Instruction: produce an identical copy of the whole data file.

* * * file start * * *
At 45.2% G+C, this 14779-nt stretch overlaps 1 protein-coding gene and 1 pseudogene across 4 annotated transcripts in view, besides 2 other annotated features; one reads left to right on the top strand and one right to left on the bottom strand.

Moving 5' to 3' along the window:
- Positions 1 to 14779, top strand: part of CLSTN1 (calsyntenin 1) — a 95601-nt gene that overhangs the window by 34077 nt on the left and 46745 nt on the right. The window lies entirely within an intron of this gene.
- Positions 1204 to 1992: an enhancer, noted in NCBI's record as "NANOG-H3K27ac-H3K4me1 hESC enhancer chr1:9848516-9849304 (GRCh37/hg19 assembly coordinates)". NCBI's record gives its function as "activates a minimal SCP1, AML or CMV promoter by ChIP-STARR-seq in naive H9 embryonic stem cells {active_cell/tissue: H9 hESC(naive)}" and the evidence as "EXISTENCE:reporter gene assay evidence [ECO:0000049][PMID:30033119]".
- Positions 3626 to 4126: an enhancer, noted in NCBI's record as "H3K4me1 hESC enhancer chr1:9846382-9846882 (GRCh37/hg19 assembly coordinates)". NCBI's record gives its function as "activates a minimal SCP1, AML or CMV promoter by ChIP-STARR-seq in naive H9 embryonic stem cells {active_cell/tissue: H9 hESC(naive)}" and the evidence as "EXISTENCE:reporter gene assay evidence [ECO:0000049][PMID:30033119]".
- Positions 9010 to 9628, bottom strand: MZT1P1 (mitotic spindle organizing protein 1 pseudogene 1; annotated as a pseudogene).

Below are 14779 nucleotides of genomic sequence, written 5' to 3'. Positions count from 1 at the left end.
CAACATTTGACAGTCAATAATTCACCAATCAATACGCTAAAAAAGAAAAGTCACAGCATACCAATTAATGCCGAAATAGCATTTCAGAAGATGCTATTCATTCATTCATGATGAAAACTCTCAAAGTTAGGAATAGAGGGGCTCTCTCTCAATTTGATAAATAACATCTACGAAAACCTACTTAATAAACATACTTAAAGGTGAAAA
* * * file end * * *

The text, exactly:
At 45.2% G+C, this 14779-nt stretch overlaps 1 protein-coding gene and 1 pseudogene across 4 annotated transcripts in view, besides 2 other annotated features; one reads left to right on the top strand and one right to left on the bottom strand.

Moving 5' to 3' along the window:
- Positions 1 to 14779, top strand: part of CLSTN1 (calsyntenin 1) — a 95601-nt gene that overhangs the window by 34077 nt on the left and 46745 nt on the right. The window lies entirely within an intron of this gene.
- Positions 1204 to 1992: an enhancer, noted in NCBI's record as "NANOG-H3K27ac-H3K4me1 hESC enhancer chr1:9848516-9849304 (GRCh37/hg19 assembly coordinates)". NCBI's record gives its function as "activates a minimal SCP1, AML or CMV promoter by ChIP-STARR-seq in naive H9 embryonic stem cells {active_cell/tissue: H9 hESC(naive)}" and the evidence as "EXISTENCE:reporter gene assay evidence [ECO:0000049][PMID:30033119]".
- Positions 3626 to 4126: an enhancer, noted in NCBI's record as "H3K4me1 hESC enhancer chr1:9846382-9846882 (GRCh37/hg19 assembly coordinates)". NCBI's record gives its function as "activates a minimal SCP1, AML or CMV promoter by ChIP-STARR-seq in naive H9 embryonic stem cells {active_cell/tissue: H9 hESC(naive)}" and the evidence as "EXISTENCE:reporter gene assay evidence [ECO:0000049][PMID:30033119]".
- Positions 9010 to 9628, bottom strand: MZT1P1 (mitotic spindle organizing protein 1 pseudogene 1; annotated as a pseudogene).

Below are 14779 nucleotides of genomic sequence, written 5' to 3'. Positions count from 1 at the left end.
CAACATTTGACAGTCAATAATTCACCAATCAATACGCTAAAAAAGAAAAGTCACAGCATACCAATTAATGCCGAAATAGCATTTCAGAAGATGCTATTCATTCATTCATGATGAAAACTCTCAAAGTTAGGAATAGAGGGGCTCTCTCTCAATTTGATAAATAACATCTACGAAAACCTACTTAATAAACATACTTAAAGGTGAAAA